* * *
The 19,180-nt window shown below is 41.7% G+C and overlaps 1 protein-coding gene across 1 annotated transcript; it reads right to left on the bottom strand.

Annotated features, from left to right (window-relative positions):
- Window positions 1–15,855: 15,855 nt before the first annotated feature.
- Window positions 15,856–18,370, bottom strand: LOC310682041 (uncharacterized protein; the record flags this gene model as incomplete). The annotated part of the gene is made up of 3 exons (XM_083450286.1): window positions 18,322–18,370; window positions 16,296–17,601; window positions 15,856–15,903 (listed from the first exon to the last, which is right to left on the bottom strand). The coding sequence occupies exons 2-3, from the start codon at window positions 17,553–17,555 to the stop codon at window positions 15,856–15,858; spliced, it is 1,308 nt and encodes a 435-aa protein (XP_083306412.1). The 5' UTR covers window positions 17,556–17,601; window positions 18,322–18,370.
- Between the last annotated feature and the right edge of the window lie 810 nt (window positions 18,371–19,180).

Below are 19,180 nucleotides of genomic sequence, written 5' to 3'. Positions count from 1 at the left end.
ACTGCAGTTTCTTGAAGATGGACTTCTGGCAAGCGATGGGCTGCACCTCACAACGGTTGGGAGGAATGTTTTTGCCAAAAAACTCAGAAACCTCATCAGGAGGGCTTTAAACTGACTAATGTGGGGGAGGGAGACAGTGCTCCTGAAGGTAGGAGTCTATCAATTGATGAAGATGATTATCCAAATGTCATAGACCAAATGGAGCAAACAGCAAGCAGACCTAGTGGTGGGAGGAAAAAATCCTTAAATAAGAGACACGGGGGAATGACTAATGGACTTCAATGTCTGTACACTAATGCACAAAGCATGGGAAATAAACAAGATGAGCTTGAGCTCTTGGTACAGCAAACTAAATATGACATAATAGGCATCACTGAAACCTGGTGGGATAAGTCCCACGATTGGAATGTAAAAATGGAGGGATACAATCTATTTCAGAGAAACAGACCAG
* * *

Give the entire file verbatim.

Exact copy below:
The 19,180-nt window shown below is 41.7% G+C and overlaps 1 protein-coding gene across 1 annotated transcript; it reads right to left on the bottom strand.

Annotated features, from left to right (window-relative positions):
- Window positions 1–15,855: 15,855 nt before the first annotated feature.
- Window positions 15,856–18,370, bottom strand: LOC310682041 (uncharacterized protein; the record flags this gene model as incomplete). The annotated part of the gene is made up of 3 exons (XM_083450286.1): window positions 18,322–18,370; window positions 16,296–17,601; window positions 15,856–15,903 (listed from the first exon to the last, which is right to left on the bottom strand). The coding sequence occupies exons 2-3, from the start codon at window positions 17,553–17,555 to the stop codon at window positions 15,856–15,858; spliced, it is 1,308 nt and encodes a 435-aa protein (XP_083306412.1). The 5' UTR covers window positions 17,556–17,601; window positions 18,322–18,370.
- Between the last annotated feature and the right edge of the window lie 810 nt (window positions 18,371–19,180).

Below are 19,180 nucleotides of genomic sequence, written 5' to 3'. Positions count from 1 at the left end.
ACTGCAGTTTCTTGAAGATGGACTTCTGGCAAGCGATGGGCTGCACCTCACAACGGTTGGGAGGAATGTTTTTGCCAAAAAACTCAGAAACCTCATCAGGAGGGCTTTAAACTGACTAATGTGGGGGAGGGAGACAGTGCTCCTGAAGGTAGGAGTCTATCAATTGATGAAGATGATTATCCAAATGTCATAGACCAAATGGAGCAAACAGCAAGCAGACCTAGTGGTGGGAGGAAAAAATCCTTAAATAAGAGACACGGGGGAATGACTAATGGACTTCAATGTCTGTACACTAATGCACAAAGCATGGGAAATAAACAAGATGAGCTTGAGCTCTTGGTACAGCAAACTAAATATGACATAATAGGCATCACTGAAACCTGGTGGGATAAGTCCCACGATTGGAATGTAAAAATGGAGGGATACAATCTATTTCAGAGAAACAGACCAG